County staff and the CPRO Executive Director will be available for additional discussions with and presentations to all Civic, Condo, and other associations, church groups and other organizations interested. Participants are encouraged to form discussion groups outside of the planned meetings and to encourage maximum participation within their neighborhoods and organizations.


A Synopsis of Previous and Recent Planning Efforts

    In 1985, the Columbia Pike Task Force was established as a subcommittee of the Planning Commission. The Task Force drafted the Columbia Pike Revitalization Plan that included recommendations on land use and zoning, urban design, parks and playgrounds, transportation and community facilities.

    In 1986, the Columbia Pike Task Force incorporated as the non-profit Columbia Pike Revitalization Organization (CPRO). The County Board has contributed matching funds annually to CPRO's budget, including funding for a full-time executive director.

    Also in 1986, the County Board adopted land use and zoning recommendations for Columbia Pike with the goal of establishing a framework for community revitalization and preservation. These recommendations included the establishment of the Special Revitalization District. The Board further directed staff to develop a comprehensive revitalization plan that built upon the adopted land use policy resulting in Columbia Pike 2000: A Revitalization Plan.

    The Plan, which includes comprehensive analysis and recommendations on the retail market, urban design, open space and circulation system, transition areas and other commercial revitalization elements, is still very much current and relevant. To date, however, many of the recommendations in the plan have not been achieved. This is due, in part, to a lack of private investment. While the realization of some of the recommendations in the Plan have not been a high priority in terms of County departmental work programs, the County and State have appropriated millions of dollars for public infrastructure improvements including streetscape and utility undergrounding within the Revitalization District, transportation improvements such as the Washington Boulevard interchange replacement and installation of turning lanes at the Glebe Road Intersection. Although problems with acquisition of necessary public rights-of-way have been a major obstacle to completing some of the funded improvements, a substantial financial commitment has been made. Private investment, in terms of redevelopment of underutilized sites, or improvements to existing private properties and buildings has been minimal.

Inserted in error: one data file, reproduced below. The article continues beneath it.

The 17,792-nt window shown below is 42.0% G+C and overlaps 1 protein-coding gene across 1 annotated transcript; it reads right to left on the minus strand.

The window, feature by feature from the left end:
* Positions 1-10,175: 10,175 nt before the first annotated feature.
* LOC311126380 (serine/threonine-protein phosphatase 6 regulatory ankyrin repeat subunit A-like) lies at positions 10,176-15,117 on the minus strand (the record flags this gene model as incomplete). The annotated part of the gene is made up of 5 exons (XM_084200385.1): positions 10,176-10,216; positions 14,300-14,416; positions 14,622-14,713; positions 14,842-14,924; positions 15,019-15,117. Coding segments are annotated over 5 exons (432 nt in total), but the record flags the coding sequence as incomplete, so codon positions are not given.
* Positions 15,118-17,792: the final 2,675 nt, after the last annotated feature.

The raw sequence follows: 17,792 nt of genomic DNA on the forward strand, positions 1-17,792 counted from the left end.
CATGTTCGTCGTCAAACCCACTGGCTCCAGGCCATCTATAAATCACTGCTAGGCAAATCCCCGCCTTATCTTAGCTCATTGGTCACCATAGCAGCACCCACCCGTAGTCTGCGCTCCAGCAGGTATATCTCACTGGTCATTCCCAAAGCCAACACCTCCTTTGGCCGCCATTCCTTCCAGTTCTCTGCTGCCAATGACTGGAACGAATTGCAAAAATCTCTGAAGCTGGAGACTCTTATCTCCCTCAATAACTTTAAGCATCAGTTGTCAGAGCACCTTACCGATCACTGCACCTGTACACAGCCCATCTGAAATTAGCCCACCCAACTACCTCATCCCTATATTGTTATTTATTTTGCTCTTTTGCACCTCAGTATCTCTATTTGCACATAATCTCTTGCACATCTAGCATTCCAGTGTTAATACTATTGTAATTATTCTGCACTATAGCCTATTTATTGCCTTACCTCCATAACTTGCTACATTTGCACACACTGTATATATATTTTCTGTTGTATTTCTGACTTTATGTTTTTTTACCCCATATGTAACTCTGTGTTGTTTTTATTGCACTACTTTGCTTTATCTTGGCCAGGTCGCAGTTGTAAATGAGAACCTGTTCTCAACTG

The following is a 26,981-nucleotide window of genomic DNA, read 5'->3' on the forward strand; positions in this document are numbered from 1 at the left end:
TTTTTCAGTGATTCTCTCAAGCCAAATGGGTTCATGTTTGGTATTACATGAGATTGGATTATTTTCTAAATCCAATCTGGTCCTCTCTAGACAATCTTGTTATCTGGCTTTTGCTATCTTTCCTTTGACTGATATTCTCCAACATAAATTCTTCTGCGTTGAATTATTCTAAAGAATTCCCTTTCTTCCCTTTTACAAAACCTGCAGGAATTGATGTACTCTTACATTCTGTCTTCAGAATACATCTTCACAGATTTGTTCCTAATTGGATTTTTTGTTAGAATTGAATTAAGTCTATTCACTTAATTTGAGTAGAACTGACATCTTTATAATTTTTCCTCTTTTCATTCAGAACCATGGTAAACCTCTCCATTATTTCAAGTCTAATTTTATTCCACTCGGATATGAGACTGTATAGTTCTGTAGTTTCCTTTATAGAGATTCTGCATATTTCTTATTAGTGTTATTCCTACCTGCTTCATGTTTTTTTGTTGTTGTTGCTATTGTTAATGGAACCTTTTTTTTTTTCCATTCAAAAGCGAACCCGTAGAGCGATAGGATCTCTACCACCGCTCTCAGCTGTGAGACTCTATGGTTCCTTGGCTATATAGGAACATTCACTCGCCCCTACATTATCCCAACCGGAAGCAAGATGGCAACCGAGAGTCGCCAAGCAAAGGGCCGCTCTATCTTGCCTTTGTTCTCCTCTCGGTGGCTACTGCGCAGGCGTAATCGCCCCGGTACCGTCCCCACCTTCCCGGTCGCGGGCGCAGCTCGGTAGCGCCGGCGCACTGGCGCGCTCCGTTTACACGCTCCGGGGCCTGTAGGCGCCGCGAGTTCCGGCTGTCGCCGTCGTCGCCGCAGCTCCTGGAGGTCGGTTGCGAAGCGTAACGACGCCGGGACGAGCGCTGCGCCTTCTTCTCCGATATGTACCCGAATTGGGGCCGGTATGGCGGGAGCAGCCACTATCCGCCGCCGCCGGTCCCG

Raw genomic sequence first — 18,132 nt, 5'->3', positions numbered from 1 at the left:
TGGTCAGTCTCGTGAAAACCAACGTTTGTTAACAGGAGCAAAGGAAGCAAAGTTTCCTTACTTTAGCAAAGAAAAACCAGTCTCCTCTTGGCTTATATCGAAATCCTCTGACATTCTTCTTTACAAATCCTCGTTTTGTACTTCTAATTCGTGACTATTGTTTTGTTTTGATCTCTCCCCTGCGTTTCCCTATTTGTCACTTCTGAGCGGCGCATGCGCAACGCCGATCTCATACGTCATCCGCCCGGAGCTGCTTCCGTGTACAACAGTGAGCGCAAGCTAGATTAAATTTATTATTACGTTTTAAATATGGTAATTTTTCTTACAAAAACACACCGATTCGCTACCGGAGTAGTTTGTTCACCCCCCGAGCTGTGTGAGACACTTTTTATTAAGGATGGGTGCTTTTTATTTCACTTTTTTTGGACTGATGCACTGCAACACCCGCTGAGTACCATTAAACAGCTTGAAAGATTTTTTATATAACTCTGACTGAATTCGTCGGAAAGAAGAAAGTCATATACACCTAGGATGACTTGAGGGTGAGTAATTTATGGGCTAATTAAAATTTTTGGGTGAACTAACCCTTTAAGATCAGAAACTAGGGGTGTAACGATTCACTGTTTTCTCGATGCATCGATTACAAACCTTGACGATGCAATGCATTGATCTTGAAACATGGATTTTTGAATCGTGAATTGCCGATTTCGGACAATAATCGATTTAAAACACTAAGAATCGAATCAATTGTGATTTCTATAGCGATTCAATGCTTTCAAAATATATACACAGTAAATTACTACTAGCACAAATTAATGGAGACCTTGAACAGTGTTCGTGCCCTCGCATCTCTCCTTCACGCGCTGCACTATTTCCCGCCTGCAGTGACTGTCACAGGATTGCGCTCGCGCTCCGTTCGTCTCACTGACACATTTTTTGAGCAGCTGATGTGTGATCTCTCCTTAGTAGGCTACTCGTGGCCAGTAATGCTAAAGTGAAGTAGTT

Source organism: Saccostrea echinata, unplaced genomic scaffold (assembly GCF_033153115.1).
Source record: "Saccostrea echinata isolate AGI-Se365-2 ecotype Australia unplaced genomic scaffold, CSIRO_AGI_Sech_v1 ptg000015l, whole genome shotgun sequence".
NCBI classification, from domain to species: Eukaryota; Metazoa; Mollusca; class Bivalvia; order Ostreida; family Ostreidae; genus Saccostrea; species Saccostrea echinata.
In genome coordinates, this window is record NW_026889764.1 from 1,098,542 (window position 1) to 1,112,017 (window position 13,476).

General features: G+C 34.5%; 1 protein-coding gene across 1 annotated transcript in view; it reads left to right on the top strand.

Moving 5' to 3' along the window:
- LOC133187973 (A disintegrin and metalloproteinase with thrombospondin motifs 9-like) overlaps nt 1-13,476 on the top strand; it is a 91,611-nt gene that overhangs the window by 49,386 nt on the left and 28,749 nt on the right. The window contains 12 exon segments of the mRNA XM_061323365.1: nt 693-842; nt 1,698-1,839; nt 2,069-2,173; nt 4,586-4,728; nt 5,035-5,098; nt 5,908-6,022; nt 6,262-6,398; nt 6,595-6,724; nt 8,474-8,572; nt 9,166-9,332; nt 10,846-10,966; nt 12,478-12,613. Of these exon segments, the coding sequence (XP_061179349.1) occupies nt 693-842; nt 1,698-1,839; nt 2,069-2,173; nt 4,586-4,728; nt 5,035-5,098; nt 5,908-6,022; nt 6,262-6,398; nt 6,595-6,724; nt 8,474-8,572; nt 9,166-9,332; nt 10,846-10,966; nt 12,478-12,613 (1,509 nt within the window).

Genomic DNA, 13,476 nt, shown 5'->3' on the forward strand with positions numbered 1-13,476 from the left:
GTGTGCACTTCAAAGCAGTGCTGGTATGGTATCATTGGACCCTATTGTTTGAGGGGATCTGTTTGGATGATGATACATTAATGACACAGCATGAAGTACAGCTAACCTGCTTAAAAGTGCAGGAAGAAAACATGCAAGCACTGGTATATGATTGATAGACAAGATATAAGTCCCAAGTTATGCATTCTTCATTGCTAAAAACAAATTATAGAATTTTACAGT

Neighborhood Initiative: The Neighborhood Initiative (NI) is an Arlington County effort in its second year of operation. It seeks to: